- I'm not really sure how (11) corrects for the bias towards the initial state distribution. Is this a heuristic or a principled method? In either case, in MDP's the transient behavior is actually of interest. By modifying the MDP to include resets to the initial distribution with constant probability in each time step (analogous to discount factors), transient behavior becomes part of the steady-state distribution and episodic roll-outs can be used directly to estimate the relevant quantities. See e.g. Vanhoof et al, "Learning of Non-Parametric Control Policies with High-Dimensional State Features"
- Adding the squared norm on alpha in addition to the hilbert space norm feels a bit hacky. Is this necessary because some of the entries in K are very low if the leveraged kernel is used? (also see previous point). 
- In the last paragraph of (VI), potential combination with policy search methods is used. There could be a nice synergy with non-parametric policy search methods such as the work by Bagnell and Schneider (2003), Lever and Stafford (2015), Vien et al (2016) or the previously mentioned Vanhoof paper. 

The proposed method is evaluated both in grid worlds and on a larger racetrack problem with continuous states and actions. The method is compared to multiple state-of-the-art methods. The experiments show that the methods works on a variety of non-trivial problems. 

Most experiments consider non-linear reward functions. As such, most of the methods that are compared to perform very poorly. It is good to see that the proposed method can naturally handle such non-linearities. However, it does seem that only the linear experiment is a fair comparison to the baseline methods, and on large, linear problems the proposed method does not perform better than most baselines. But that comparison isn't quite fair to the proposed method as it can't capitalize on the problem's linearity. I would strongly suggest the authors either evaluate their method with a linear kernel on the problems where the reward function is actually linear, or that they use the kernel vector as features such that the other methods can find reward function in the same space as the proposed method (ie., just treat the alpha's in (8) as parameters to be learned, even if that is a bit of a heuristic).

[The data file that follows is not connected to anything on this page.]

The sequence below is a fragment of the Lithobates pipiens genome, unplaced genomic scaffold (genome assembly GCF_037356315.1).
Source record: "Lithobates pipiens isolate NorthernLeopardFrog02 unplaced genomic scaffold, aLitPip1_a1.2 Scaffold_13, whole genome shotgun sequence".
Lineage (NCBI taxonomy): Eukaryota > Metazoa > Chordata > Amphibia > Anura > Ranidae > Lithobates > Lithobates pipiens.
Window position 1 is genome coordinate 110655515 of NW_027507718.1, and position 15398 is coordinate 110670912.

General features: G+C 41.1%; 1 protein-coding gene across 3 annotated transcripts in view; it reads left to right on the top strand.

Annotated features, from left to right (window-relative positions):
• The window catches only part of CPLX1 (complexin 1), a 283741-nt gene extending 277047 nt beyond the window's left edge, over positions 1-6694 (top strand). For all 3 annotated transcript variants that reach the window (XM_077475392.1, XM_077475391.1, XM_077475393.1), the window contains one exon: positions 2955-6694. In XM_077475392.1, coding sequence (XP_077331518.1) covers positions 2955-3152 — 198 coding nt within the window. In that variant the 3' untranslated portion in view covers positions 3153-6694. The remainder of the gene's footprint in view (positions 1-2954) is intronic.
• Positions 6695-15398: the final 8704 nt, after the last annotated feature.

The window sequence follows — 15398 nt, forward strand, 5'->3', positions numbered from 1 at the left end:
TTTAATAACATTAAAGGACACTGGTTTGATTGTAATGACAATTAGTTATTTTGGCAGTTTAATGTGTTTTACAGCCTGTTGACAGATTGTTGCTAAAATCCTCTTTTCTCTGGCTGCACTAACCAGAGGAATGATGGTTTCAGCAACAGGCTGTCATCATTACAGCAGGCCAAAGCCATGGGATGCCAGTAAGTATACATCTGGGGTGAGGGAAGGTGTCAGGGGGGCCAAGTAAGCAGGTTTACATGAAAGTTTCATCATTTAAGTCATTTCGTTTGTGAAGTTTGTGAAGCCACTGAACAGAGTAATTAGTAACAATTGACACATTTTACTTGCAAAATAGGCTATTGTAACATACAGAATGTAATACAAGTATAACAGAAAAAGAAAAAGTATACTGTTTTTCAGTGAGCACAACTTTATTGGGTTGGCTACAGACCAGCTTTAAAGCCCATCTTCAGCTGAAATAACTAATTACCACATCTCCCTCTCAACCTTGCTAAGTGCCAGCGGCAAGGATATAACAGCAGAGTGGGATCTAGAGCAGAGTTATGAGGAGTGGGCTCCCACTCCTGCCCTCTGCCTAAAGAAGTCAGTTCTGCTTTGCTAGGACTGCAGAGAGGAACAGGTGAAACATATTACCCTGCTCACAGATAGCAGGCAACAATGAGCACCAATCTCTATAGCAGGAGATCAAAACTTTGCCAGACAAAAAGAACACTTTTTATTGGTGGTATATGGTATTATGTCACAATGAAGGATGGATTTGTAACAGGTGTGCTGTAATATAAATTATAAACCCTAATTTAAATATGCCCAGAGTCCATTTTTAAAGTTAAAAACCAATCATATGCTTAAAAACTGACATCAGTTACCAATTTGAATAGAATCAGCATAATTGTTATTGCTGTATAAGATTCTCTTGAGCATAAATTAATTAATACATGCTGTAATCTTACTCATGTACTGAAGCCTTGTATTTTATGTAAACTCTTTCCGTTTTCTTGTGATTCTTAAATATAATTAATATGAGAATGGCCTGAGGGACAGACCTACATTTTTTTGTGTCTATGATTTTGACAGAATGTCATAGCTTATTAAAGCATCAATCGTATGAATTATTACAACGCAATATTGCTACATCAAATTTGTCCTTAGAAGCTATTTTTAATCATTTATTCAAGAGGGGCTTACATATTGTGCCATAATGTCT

- I'm curious why KDMRL is so much faster than GPIRL. Does your implementation of GPIRL also use inducing inputs? If so, shouldn't the slowest part of either method be the inversion of the kernel matrix, so both should run in roughly similar time?
- The paper states that the features are only differentiable wrt states and actions numerically. It seems that for such a simple system, analytic gradients should be computable, although I do agree this is a limiting factor in experiments where the model is not known. 

The paper is overall well-written and clear. I didn't find a lot of errors in notation, spelling, or grammar. For some suggestion, see below under minor comments. 

As supplementary material, proofs are provided as well as a video that shows the results on the racetrack task. I commented on the proofs under 'technical quality'. The video is a good illustration of the task as well as the solutions found by various algorithms. However, it doesn't always allow enough time for the viewer to read all the text shown. I would either leave some material out or make the video longer, if possible. 

- the paper mentions 'the reproducing kernel Hilbert space' at some points. I think 'a reproducing kernel Hilbert space' is meant. (the one defined by the particular choice of kernel )
- page 1: "most of IRL methods" -> "most IRL methods"
- I'm not sure what is meant by "without requiring a mapping between the feature space and the state action space" (page 3)
- page 4: "controls the smoothness of the reward function" -> functions with a low hilbert space norm can be very non-smooth. I would suggest "complexity" instead of "smoothness".